Working on an Editorial Photoshoot in New Jersey, for the State Forestry Service, I was making photos for a public awareness campaign on the importance of Prescribed Burning in the New Jersey Pine Barren Forest. In anticipation of the summer heat and possible drought like conditions, reducing the hazardous accumulation of forest fuels is an annual event in early spring.
For this assignment I carried two Canon camera bodies – one with a 17-35mm lens and the other with a 24-105mm. I certainly didn’t want to be changing lenses with all the floating ash and smoke swirling in the air. Both cameras were mounted to a camera body harness for easy access to keep up with the fast changing scenes.
Photographing a controlled fire requires respect for the forces of nature. It’s one of the few times I have to be more focused on my unpredictable environment than I can be on my subject. The intense heat, the roar of the flames, and the choking smoke and dust in the air, made for a challenging landscape to illustrate the story of the firefighters who protect New Jersey’s forests and safeguard the residents living nearby.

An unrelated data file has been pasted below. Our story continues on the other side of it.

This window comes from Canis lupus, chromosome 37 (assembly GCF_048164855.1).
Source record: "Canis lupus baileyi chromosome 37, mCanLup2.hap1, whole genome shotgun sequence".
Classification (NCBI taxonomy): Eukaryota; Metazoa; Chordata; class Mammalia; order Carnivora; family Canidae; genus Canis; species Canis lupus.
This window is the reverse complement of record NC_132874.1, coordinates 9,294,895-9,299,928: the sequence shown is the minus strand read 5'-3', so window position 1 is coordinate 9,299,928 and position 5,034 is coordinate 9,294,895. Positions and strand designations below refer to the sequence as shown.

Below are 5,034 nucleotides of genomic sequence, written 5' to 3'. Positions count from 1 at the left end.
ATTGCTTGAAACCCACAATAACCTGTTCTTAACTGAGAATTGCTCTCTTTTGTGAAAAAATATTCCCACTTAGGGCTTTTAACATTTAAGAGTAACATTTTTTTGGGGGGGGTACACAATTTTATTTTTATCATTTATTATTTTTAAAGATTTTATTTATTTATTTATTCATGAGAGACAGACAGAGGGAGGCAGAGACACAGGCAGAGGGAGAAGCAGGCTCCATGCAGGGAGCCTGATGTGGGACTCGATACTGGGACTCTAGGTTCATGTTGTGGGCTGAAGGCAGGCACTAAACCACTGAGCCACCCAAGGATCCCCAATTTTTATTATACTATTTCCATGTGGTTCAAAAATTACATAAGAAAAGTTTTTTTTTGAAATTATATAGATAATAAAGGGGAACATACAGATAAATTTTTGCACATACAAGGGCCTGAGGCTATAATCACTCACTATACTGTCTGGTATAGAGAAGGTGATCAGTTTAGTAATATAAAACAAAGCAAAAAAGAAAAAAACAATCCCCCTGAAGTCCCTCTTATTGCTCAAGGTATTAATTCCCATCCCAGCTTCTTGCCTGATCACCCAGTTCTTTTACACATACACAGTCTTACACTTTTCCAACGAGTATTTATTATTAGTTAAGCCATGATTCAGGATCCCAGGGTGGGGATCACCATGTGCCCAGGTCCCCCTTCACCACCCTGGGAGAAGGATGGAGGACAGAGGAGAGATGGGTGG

An important lesson I learned is to photograph while standing in the black burnt out ground. It’s hot and smoky, but it’s a place where the fire will be less likely to burn the protective coating off your lens, never mind your eyebrows – yikes!